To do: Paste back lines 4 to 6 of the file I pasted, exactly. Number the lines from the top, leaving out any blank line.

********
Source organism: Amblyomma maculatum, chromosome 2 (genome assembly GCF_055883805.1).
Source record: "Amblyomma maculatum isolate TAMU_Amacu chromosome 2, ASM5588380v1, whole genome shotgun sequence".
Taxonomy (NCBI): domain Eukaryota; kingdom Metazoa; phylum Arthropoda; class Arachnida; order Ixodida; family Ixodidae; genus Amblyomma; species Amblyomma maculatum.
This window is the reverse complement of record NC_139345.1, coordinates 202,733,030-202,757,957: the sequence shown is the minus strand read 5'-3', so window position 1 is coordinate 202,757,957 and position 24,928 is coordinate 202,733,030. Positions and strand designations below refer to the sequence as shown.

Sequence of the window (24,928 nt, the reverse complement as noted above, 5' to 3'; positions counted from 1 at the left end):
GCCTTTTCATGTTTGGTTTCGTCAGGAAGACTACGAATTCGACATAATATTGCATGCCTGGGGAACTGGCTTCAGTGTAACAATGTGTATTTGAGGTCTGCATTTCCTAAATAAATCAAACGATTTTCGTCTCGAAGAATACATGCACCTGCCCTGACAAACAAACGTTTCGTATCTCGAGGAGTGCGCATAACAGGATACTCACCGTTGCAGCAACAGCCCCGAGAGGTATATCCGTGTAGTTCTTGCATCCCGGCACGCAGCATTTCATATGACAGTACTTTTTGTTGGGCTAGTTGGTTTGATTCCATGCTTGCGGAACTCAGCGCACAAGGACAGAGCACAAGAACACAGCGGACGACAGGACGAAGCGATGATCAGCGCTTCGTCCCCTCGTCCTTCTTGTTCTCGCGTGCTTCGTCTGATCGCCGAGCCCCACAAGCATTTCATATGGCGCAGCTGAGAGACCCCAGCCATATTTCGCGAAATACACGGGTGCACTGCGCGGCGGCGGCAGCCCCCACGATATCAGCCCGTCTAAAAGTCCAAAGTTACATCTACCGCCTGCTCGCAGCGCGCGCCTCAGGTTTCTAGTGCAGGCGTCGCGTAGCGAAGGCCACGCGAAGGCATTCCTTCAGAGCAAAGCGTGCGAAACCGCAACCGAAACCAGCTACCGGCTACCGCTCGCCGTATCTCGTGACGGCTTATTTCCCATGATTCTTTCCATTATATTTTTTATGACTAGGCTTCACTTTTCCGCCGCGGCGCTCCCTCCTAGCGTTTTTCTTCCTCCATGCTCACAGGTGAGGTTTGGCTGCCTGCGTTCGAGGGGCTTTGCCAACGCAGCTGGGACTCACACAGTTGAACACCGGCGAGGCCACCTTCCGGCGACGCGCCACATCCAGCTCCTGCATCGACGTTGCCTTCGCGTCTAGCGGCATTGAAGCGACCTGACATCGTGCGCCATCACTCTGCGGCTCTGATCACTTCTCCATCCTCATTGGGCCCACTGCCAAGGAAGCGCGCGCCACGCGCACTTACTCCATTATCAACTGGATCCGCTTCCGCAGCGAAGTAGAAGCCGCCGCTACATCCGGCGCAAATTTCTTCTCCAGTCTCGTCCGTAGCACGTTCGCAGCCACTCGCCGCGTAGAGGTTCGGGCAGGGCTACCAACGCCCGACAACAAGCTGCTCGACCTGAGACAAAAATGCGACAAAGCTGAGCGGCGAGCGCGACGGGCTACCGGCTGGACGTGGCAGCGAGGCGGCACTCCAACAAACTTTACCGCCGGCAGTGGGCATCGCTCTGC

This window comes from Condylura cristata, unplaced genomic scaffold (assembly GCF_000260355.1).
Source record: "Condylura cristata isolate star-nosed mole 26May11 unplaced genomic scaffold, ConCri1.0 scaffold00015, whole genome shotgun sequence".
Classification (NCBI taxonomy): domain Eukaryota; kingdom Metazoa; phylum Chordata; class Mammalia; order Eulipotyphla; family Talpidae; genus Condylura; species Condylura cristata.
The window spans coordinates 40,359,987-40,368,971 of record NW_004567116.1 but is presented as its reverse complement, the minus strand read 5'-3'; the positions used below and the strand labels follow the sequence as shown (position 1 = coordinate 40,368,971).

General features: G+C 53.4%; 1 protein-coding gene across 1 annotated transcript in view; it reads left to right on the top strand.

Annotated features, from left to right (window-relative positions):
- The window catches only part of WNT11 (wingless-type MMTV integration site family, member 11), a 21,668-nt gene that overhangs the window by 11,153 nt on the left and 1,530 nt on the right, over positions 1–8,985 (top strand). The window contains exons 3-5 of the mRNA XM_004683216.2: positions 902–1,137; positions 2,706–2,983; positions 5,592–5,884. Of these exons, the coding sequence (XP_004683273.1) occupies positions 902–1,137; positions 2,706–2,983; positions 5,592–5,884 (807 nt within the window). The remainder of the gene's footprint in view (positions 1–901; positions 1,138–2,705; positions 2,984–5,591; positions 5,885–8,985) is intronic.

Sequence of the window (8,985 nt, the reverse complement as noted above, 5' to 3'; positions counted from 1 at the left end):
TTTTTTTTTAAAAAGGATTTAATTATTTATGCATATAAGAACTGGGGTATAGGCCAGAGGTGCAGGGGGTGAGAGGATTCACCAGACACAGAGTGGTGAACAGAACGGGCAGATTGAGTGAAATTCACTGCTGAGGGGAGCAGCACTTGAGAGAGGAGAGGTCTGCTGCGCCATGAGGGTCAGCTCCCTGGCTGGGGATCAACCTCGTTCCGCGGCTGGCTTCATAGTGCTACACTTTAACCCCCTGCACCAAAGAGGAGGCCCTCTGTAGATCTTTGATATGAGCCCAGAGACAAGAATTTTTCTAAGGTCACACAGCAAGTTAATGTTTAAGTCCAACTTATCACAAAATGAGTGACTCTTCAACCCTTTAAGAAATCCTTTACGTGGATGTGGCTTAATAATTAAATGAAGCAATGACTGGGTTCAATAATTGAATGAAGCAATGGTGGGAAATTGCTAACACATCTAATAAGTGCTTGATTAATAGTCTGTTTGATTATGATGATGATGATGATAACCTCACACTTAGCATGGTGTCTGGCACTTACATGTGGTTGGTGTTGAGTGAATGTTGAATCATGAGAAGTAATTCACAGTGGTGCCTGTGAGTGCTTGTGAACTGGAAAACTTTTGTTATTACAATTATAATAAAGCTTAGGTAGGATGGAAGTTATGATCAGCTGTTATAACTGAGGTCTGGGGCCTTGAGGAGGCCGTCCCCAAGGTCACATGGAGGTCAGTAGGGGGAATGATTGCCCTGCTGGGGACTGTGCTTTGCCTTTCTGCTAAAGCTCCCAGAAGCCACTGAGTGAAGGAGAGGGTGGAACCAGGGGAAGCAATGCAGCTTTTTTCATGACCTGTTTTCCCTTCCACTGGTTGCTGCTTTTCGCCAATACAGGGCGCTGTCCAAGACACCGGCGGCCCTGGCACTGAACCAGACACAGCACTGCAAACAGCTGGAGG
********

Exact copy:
This window is the reverse complement of record NC_139345.1, coordinates 202,733,030-202,757,957: the sequence shown is the minus strand read 5'-3', so window position 1 is coordinate 202,757,957 and position 24,928 is coordinate 202,733,030. Positions and strand designations below refer to the sequence as shown.

Sequence of the window (24,928 nt, the reverse complement as noted above, 5' to 3'; positions counted from 1 at the left end):
GCCTTTTCATGTTTGGTTTCGTCAGGAAGACTACGAATTCGACATAATATTGCATGCCTGGGGAACTGGCTTCAGTGTAACAATGTGTATTTGAGGTCTGCATTTCCTAAATAAATCAAACGATTTTCGTCTCGAAGAATACATGCACCTGCCCTGACAAACAAACGTTTCGTATCTCGAGGAGTGCGCATAACAGGATACTCACCGTTGCAGCAACAGCCCCGAGAGGTATATCCGTGTAGTTCTTGCATCCCGGCACGCAGCATTTCATATGACAGTACTTTTTGTTGGGCTAGTTGGTTTGATTCCATGCTTGCGGAACTCAGCGCACAAGGACAGAGCACAAGAACACAGCGGACGACAGGACGAAGCGATGATCAGCGCTTCGTCCCCTCGTCCTTCTTGTTCTCGCGTGCTTCGTCTGATCGCCGAGCCCCACAAGCATTTCATATGGCGCAGCTGAGAGACCCCAGCCATATTTCGCGAAATACACGGGTGCACTGCGCGGCGGCGGCAGCCCCCACGATATCAGCCCGTCTAAAAGTCCAAAGTTACATCTACCGCCTGCTCGCAGCGCGCGCCTCAGGTTTCTAGTGCAGGCGTCGCGTAGCGAAGGCCACGCGAAGGCATTCCTTCAGAGCAAAGCGTGCGAAACCGCAACCGAAACCAGCTACCGGCTACCGCTCGCCGTATCTCGTGACGGCTTATTTCCCATGATTCTTTCCATTATATTTTTTATGACTAGGCTTCACTTTTCCGCCGCGGCGCTCCCTCCTAGCGTTTTTCTTCCTCCATGCTCACAGGTGAGGTTTGGCTGCCTGCGTTCGAGGGGCTTTGCCAACGCAGCTGGGACTCACACAGTTGAACACCGGCGAGGCCACCTTCCGGCGACGCGCCACATCCAGCTCCTGCATCGACGTTGCCTTCGCGTCTAGCGGCATTGAAGCGACCTGACATCGTGCGCCATCACTCTGCGGCTCTGATCACTTCTCCATCCTCATTGGGCCCACTGCCAAGGAAGCGCGCGCCACGCGCACTTACTCCATTATCAACTGGATCCGCTTCCGCAGCGAAGTAGAAGCCGCCGCTACATCCGGCGCAAATTTCTTCTCCAGTCTCGTCCGTAGCACGTTCGCAGCCACTCGCCGCGTAGAGGTTCGGGCAGGGCTACCAACGCCCGACAACAAGCTGCTCGACCTGAGACAAAAATGCGACAAAGCTGAGCGGCGAGCGCGACGGGCTACCGGCTGGACGTGGCAGCGAGGCGGCACTCCAACAAACTTTACCGCCGGCAGTGGGCATCGCTCTGC